Both Millennials and Gen Z are highly pragmatic when it comes to education, but for different reasons. Millennials spent more on their college education than any prior generation, and then entered the job market just in time for the housing bubble to burst. In the resulting financial crisis, many found themselves saddled with mountainous student loans, but with few job opportunities to repay them. Consequently, they have turned to online education as a means of gaining a competitive edge in the job market.

Meanwhile, Gen Z have witnessed the struggle of their older generation, and want to avoid landing themselves in the same situation. They look to online education both to cut down on college costs, and to prepare themselves for future careers. They are drawn toward STEM subjects, and tend to have a high level of social-consciousness.

These generations have less discretionary income than Boomers and Gen X, which means they need a good practical reason to take your course.If your program is career-oriented, you’re in a good position. But if your course is more for personal enrichment, then you will need to find a strong practical appeal. For example, if you’re offering online cooking lessons, your selling point to Gen X and Boomers might be “host an impressive dinner party,”but to Millennials it should be “eat healthier with low preparation time.”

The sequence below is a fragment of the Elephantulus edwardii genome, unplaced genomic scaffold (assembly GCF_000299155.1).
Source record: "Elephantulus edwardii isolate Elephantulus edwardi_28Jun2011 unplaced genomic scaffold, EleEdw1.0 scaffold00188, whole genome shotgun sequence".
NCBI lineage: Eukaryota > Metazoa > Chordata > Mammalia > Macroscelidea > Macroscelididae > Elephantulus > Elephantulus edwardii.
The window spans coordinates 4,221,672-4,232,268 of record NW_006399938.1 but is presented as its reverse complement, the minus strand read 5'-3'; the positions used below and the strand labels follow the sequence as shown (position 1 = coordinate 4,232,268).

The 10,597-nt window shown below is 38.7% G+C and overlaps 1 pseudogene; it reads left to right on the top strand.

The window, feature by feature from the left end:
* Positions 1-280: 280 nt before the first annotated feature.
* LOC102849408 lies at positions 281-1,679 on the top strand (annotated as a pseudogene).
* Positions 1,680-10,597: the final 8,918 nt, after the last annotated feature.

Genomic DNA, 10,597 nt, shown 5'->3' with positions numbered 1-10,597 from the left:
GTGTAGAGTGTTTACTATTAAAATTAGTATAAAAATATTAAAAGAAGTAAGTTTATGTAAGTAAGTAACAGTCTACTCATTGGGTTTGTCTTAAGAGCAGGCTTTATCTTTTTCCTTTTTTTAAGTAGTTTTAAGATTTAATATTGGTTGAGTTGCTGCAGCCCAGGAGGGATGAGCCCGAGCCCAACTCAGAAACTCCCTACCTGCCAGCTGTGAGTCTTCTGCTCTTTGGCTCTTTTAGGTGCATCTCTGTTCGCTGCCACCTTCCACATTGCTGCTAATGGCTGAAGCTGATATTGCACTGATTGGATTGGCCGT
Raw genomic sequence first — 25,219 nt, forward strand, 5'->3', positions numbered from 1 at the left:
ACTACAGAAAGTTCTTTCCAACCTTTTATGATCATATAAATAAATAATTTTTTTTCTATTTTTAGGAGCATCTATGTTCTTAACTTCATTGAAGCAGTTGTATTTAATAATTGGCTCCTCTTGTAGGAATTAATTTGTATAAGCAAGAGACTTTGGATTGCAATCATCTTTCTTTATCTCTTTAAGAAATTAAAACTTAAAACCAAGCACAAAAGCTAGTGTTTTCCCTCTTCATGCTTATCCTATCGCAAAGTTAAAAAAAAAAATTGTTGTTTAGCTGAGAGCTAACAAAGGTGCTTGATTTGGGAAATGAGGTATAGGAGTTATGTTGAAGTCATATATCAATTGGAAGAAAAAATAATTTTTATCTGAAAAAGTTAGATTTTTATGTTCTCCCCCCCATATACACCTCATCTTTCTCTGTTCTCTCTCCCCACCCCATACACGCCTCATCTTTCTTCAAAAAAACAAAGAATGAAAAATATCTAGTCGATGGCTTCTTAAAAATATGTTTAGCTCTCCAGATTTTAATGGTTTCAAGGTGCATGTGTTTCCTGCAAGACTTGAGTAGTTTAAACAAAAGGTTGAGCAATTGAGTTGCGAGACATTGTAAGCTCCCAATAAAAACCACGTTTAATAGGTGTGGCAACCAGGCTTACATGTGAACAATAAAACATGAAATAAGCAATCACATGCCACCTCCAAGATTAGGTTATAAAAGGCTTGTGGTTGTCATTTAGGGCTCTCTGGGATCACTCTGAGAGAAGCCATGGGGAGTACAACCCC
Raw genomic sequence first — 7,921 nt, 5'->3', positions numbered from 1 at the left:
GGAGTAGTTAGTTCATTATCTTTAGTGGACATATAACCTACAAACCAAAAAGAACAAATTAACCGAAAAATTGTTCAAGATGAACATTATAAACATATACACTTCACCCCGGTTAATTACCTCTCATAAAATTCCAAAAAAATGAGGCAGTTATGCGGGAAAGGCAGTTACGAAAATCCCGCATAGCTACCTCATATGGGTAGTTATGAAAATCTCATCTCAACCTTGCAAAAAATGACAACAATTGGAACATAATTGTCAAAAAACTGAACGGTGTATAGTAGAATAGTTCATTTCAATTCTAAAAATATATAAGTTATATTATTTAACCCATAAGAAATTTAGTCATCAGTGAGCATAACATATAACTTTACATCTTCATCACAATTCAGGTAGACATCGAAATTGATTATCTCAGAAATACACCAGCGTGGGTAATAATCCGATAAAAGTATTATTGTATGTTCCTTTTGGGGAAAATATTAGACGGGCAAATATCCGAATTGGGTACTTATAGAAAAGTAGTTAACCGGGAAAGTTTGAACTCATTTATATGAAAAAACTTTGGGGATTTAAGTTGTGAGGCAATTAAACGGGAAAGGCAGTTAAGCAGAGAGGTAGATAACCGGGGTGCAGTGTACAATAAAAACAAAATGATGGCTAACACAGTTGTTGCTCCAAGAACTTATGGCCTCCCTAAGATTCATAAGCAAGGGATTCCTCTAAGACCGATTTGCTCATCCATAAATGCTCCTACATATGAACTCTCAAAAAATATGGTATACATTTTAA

Gamification is a hit for a reason.

Millennials and Gen Z didn’t just grow up with computers—they grew up with computer games.Not just as a nerdy sub-culture, either: Millennials were the generation where gaming became mainstream.

Even so, most Millennials grew up in an environment where video games were still viewed with skepticism. By the time Gen Z came along, educators had tapped in to ways to exploit the fun, addictive elements of gaming, turning them into educational opportunities.

That said, Millennials and Gen Z grew up with different kinds of games. Millennials more often grew up with a gaming console in their homes—such as a Nintendo or a Play Station, and their games were largely solo adventures, disconnected from larger Internet communities.

Gen Z not only entered gaming on mobile devices, they also did so online. They expect other people to be involved, if only as a leaderboard score.

These experiences make gamified elements in e-learning especially appealing to these generations. They’re not only familiar with how these games work, they also view them as a natural part of learning. You don’t need to sell them on the concept—just on your course.

Generations don’t define individuals.

As I said at the beginning, generations are generalization.Individuals within these groups will behave in line with their generations on some points, but contrary to expectation on others. It’s easy to find members of the Boomer generation who are far more adept at desktop use than members of Gen Z, who are more accustomed to mobile. And among Millennials, there are plenty of digital hold-outs who have avoided technological advances far more  than previous generations.

The purpose of using generations in marketing is not to paint everyone with the same brush, but to calibrate expectations based on known trends. You should feel comfortable relying on your knowledge of generational characteristics when talking to broad audiences, but don’t forget how adept individuals are at bucking the trend.

Author

Laura is a marketing specialist with experience presenting at WordPress events in Ann Arbor and Vienna. She speaks Russian and German and holds a double MA (Hons) in History and Russian Studies from the University of Edinburgh.